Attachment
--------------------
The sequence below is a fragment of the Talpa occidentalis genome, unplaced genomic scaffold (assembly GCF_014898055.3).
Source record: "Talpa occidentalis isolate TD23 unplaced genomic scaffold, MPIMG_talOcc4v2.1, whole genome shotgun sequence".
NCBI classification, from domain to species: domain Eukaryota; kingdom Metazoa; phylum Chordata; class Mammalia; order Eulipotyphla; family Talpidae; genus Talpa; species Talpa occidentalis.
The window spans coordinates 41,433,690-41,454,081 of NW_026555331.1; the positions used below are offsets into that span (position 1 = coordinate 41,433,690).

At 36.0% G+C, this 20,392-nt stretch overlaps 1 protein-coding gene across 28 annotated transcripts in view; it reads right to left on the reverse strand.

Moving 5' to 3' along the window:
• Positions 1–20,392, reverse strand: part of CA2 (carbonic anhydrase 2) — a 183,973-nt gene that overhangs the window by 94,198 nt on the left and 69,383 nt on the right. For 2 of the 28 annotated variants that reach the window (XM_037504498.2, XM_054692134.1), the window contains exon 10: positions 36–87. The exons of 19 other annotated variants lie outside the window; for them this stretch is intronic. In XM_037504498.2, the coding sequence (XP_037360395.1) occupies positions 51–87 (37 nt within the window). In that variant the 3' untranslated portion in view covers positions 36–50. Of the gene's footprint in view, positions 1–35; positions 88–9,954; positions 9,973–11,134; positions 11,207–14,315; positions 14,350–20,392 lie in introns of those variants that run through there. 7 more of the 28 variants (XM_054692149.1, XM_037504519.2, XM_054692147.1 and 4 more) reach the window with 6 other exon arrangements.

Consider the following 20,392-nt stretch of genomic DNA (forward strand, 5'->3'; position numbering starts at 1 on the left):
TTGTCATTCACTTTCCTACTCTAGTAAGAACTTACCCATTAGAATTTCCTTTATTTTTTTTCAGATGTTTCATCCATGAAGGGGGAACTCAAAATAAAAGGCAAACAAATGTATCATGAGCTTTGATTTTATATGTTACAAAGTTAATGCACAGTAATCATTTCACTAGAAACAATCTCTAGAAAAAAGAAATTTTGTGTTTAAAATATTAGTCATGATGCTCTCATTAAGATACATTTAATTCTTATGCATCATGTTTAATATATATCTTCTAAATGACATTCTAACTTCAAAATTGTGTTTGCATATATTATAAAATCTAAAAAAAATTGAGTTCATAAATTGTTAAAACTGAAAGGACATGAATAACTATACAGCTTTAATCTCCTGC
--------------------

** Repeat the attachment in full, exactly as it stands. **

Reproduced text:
The sequence below is a fragment of the Talpa occidentalis genome, unplaced genomic scaffold (assembly GCF_014898055.3).
Source record: "Talpa occidentalis isolate TD23 unplaced genomic scaffold, MPIMG_talOcc4v2.1, whole genome shotgun sequence".
NCBI classification, from domain to species: domain Eukaryota; kingdom Metazoa; phylum Chordata; class Mammalia; order Eulipotyphla; family Talpidae; genus Talpa; species Talpa occidentalis.
The window spans coordinates 41,433,690-41,454,081 of NW_026555331.1; the positions used below are offsets into that span (position 1 = coordinate 41,433,690).

At 36.0% G+C, this 20,392-nt stretch overlaps 1 protein-coding gene across 28 annotated transcripts in view; it reads right to left on the reverse strand.

Moving 5' to 3' along the window:
• Positions 1–20,392, reverse strand: part of CA2 (carbonic anhydrase 2) — a 183,973-nt gene that overhangs the window by 94,198 nt on the left and 69,383 nt on the right. For 2 of the 28 annotated variants that reach the window (XM_037504498.2, XM_054692134.1), the window contains exon 10: positions 36–87. The exons of 19 other annotated variants lie outside the window; for them this stretch is intronic. In XM_037504498.2, the coding sequence (XP_037360395.1) occupies positions 51–87 (37 nt within the window). In that variant the 3' untranslated portion in view covers positions 36–50. Of the gene's footprint in view, positions 1–35; positions 88–9,954; positions 9,973–11,134; positions 11,207–14,315; positions 14,350–20,392 lie in introns of those variants that run through there. 7 more of the 28 variants (XM_054692149.1, XM_037504519.2, XM_054692147.1 and 4 more) reach the window with 6 other exon arrangements.

Consider the following 20,392-nt stretch of genomic DNA (forward strand, 5'->3'; position numbering starts at 1 on the left):
TTGTCATTCACTTTCCTACTCTAGTAAGAACTTACCCATTAGAATTTCCTTTATTTTTTTTCAGATGTTTCATCCATGAAGGGGGAACTCAAAATAAAAGGCAAACAAATGTATCATGAGCTTTGATTTTATATGTTACAAAGTTAATGCACAGTAATCATTTCACTAGAAACAATCTCTAGAAAAAAGAAATTTTGTGTTTAAAATATTAGTCATGATGCTCTCATTAAGATACATTTAATTCTTATGCATCATGTTTAATATATATCTTCTAAATGACATTCTAACTTCAAAATTGTGTTTGCATATATTATAAAATCTAAAAAAAATTGAGTTCATAAATTGTTAAAACTGAAAGGACATGAATAACTATACAGCTTTAATCTCCTGC